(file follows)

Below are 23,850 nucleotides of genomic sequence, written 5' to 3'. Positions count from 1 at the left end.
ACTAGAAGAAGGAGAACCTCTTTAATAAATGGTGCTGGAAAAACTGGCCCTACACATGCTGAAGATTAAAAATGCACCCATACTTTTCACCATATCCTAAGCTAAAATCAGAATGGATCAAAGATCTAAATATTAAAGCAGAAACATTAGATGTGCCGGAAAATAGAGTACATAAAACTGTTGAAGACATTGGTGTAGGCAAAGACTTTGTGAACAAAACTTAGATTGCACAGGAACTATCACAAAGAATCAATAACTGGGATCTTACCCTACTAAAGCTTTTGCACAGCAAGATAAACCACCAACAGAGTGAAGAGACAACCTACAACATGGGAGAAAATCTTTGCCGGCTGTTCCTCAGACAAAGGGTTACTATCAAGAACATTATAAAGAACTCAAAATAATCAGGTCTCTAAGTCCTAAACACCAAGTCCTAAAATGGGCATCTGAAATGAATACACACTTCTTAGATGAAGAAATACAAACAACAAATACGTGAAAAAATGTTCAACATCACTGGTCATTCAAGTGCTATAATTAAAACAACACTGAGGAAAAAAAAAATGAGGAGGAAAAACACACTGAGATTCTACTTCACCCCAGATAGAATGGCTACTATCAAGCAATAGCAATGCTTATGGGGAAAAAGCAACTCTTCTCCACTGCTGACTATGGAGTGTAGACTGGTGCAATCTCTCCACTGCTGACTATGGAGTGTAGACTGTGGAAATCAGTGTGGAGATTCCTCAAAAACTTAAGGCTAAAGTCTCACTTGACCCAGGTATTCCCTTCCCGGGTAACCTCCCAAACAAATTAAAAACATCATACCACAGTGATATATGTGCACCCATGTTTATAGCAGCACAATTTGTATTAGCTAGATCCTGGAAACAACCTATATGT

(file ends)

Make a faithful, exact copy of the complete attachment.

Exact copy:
Below are 23,850 nucleotides of genomic sequence, written 5' to 3'. Positions count from 1 at the left end.
ACTAGAAGAAGGAGAACCTCTTTAATAAATGGTGCTGGAAAAACTGGCCCTACACATGCTGAAGATTAAAAATGCACCCATACTTTTCACCATATCCTAAGCTAAAATCAGAATGGATCAAAGATCTAAATATTAAAGCAGAAACATTAGATGTGCCGGAAAATAGAGTACATAAAACTGTTGAAGACATTGGTGTAGGCAAAGACTTTGTGAACAAAACTTAGATTGCACAGGAACTATCACAAAGAATCAATAACTGGGATCTTACCCTACTAAAGCTTTTGCACAGCAAGATAAACCACCAACAGAGTGAAGAGACAACCTACAACATGGGAGAAAATCTTTGCCGGCTGTTCCTCAGACAAAGGGTTACTATCAAGAACATTATAAAGAACTCAAAATAATCAGGTCTCTAAGTCCTAAACACCAAGTCCTAAAATGGGCATCTGAAATGAATACACACTTCTTAGATGAAGAAATACAAACAACAAATACGTGAAAAAATGTTCAACATCACTGGTCATTCAAGTGCTATAATTAAAACAACACTGAGGAAAAAAAAAATGAGGAGGAAAAACACACTGAGATTCTACTTCACCCCAGATAGAATGGCTACTATCAAGCAATAGCAATGCTTATGGGGAAAAAGCAACTCTTCTCCACTGCTGACTATGGAGTGTAGACTGGTGCAATCTCTCCACTGCTGACTATGGAGTGTAGACTGTGGAAATCAGTGTGGAGATTCCTCAAAAACTTAAGGCTAAAGTCTCACTTGACCCAGGTATTCCCTTCCCGGGTAACCTCCCAAACAAATTAAAAACATCATACCACAGTGATATATGTGCACCCATGTTTATAGCAGCACAATTTGTATTAGCTAGATCCTGGAAACAACCTATATGT